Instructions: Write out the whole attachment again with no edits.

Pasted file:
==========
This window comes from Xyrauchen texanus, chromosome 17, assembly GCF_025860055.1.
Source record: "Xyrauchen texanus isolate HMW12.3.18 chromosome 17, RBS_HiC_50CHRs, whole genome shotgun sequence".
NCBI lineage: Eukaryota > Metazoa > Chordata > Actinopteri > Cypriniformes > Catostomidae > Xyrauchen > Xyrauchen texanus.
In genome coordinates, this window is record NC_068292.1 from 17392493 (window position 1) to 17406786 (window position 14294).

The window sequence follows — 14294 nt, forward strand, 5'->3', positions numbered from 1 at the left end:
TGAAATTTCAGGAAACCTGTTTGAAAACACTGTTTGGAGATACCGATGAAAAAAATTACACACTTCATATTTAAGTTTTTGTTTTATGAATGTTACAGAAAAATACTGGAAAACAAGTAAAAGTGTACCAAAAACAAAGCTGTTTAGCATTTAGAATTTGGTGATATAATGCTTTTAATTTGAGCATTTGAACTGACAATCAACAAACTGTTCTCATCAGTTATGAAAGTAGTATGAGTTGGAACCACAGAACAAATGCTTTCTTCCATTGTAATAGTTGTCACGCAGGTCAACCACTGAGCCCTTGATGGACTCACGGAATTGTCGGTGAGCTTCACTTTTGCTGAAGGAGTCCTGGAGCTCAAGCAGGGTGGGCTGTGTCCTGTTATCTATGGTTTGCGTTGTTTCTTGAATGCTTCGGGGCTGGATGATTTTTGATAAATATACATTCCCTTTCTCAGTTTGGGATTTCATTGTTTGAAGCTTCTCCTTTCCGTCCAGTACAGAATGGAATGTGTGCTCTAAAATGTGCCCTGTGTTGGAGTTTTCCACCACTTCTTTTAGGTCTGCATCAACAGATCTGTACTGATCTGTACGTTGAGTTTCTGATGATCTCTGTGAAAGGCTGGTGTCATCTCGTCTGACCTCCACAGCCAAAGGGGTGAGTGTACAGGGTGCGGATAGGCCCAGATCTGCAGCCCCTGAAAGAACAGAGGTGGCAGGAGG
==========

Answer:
This window comes from Xyrauchen texanus, chromosome 17, assembly GCF_025860055.1.
Source record: "Xyrauchen texanus isolate HMW12.3.18 chromosome 17, RBS_HiC_50CHRs, whole genome shotgun sequence".
NCBI lineage: Eukaryota > Metazoa > Chordata > Actinopteri > Cypriniformes > Catostomidae > Xyrauchen > Xyrauchen texanus.
In genome coordinates, this window is record NC_068292.1 from 17392493 (window position 1) to 17406786 (window position 14294).

The window sequence follows — 14294 nt, forward strand, 5'->3', positions numbered from 1 at the left end:
TGAAATTTCAGGAAACCTGTTTGAAAACACTGTTTGGAGATACCGATGAAAAAAATTACACACTTCATATTTAAGTTTTTGTTTTATGAATGTTACAGAAAAATACTGGAAAACAAGTAAAAGTGTACCAAAAACAAAGCTGTTTAGCATTTAGAATTTGGTGATATAATGCTTTTAATTTGAGCATTTGAACTGACAATCAACAAACTGTTCTCATCAGTTATGAAAGTAGTATGAGTTGGAACCACAGAACAAATGCTTTCTTCCATTGTAATAGTTGTCACGCAGGTCAACCACTGAGCCCTTGATGGACTCACGGAATTGTCGGTGAGCTTCACTTTTGCTGAAGGAGTCCTGGAGCTCAAGCAGGGTGGGCTGTGTCCTGTTATCTATGGTTTGCGTTGTTTCTTGAATGCTTCGGGGCTGGATGATTTTTGATAAATATACATTCCCTTTCTCAGTTTGGGATTTCATTGTTTGAAGCTTCTCCTTTCCGTCCAGTACAGAATGGAATGTGTGCTCTAAAATGTGCCCTGTGTTGGAGTTTTCCACCACTTCTTTTAGGTCTGCATCAACAGATCTGTACTGATCTGTACGTTGAGTTTCTGATGATCTCTGTGAAAGGCTGGTGTCATCTCGTCTGACCTCCACAGCCAAAGGGGTGAGTGTACAGGGTGCGGATAGGCCCAGATCTGCAGCCCCTGAAAGAACAGAGGTGGCAGGAGG